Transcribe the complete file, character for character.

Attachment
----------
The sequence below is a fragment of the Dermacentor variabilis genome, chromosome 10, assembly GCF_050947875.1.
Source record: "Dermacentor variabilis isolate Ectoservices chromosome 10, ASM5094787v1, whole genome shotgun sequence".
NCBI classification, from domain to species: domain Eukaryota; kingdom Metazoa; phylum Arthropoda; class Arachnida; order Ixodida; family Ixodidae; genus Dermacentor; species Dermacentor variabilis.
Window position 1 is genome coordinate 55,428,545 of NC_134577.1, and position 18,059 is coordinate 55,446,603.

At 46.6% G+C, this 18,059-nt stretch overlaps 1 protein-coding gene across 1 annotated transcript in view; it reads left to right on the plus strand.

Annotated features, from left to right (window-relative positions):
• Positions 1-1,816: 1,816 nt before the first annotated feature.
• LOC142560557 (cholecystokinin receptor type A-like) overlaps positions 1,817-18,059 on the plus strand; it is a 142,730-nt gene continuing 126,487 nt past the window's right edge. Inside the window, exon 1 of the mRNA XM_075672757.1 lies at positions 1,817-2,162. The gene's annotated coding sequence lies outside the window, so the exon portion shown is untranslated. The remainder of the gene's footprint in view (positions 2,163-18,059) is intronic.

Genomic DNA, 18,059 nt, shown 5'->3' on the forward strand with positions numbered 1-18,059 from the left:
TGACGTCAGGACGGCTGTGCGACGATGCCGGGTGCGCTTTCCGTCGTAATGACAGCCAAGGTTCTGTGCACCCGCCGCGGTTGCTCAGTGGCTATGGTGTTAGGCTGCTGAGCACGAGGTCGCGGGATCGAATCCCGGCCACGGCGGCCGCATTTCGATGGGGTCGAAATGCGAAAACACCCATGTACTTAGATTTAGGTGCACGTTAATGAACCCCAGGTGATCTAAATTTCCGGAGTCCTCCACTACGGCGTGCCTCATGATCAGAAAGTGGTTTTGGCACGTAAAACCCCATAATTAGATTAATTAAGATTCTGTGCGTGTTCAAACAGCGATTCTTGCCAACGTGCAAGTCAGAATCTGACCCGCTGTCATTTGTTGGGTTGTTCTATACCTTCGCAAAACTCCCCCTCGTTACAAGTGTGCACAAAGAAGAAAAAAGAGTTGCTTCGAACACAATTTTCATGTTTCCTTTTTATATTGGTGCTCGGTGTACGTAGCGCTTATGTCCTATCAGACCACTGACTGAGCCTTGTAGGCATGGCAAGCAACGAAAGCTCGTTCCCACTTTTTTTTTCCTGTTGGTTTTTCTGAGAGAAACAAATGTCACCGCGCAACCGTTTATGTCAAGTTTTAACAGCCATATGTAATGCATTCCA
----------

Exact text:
The sequence below is a fragment of the Dermacentor variabilis genome, chromosome 10, assembly GCF_050947875.1.
Source record: "Dermacentor variabilis isolate Ectoservices chromosome 10, ASM5094787v1, whole genome shotgun sequence".
NCBI classification, from domain to species: domain Eukaryota; kingdom Metazoa; phylum Arthropoda; class Arachnida; order Ixodida; family Ixodidae; genus Dermacentor; species Dermacentor variabilis.
Window position 1 is genome coordinate 55,428,545 of NC_134577.1, and position 18,059 is coordinate 55,446,603.

At 46.6% G+C, this 18,059-nt stretch overlaps 1 protein-coding gene across 1 annotated transcript in view; it reads left to right on the plus strand.

Annotated features, from left to right (window-relative positions):
• Positions 1-1,816: 1,816 nt before the first annotated feature.
• LOC142560557 (cholecystokinin receptor type A-like) overlaps positions 1,817-18,059 on the plus strand; it is a 142,730-nt gene continuing 126,487 nt past the window's right edge. Inside the window, exon 1 of the mRNA XM_075672757.1 lies at positions 1,817-2,162. The gene's annotated coding sequence lies outside the window, so the exon portion shown is untranslated. The remainder of the gene's footprint in view (positions 2,163-18,059) is intronic.

Genomic DNA, 18,059 nt, shown 5'->3' on the forward strand with positions numbered 1-18,059 from the left:
TGACGTCAGGACGGCTGTGCGACGATGCCGGGTGCGCTTTCCGTCGTAATGACAGCCAAGGTTCTGTGCACCCGCCGCGGTTGCTCAGTGGCTATGGTGTTAGGCTGCTGAGCACGAGGTCGCGGGATCGAATCCCGGCCACGGCGGCCGCATTTCGATGGGGTCGAAATGCGAAAACACCCATGTACTTAGATTTAGGTGCACGTTAATGAACCCCAGGTGATCTAAATTTCCGGAGTCCTCCACTACGGCGTGCCTCATGATCAGAAAGTGGTTTTGGCACGTAAAACCCCATAATTAGATTAATTAAGATTCTGTGCGTGTTCAAACAGCGATTCTTGCCAACGTGCAAGTCAGAATCTGACCCGCTGTCATTTGTTGGGTTGTTCTATACCTTCGCAAAACTCCCCCTCGTTACAAGTGTGCACAAAGAAGAAAAAAGAGTTGCTTCGAACACAATTTTCATGTTTCCTTTTTATATTGGTGCTCGGTGTACGTAGCGCTTATGTCCTATCAGACCACTGACTGAGCCTTGTAGGCATGGCAAGCAACGAAAGCTCGTTCCCACTTTTTTTTTCCTGTTGGTTTTTCTGAGAGAAACAAATGTCACCGCGCAACCGTTTATGTCAAGTTTTAACAGCCATATGTAATGCATTCCA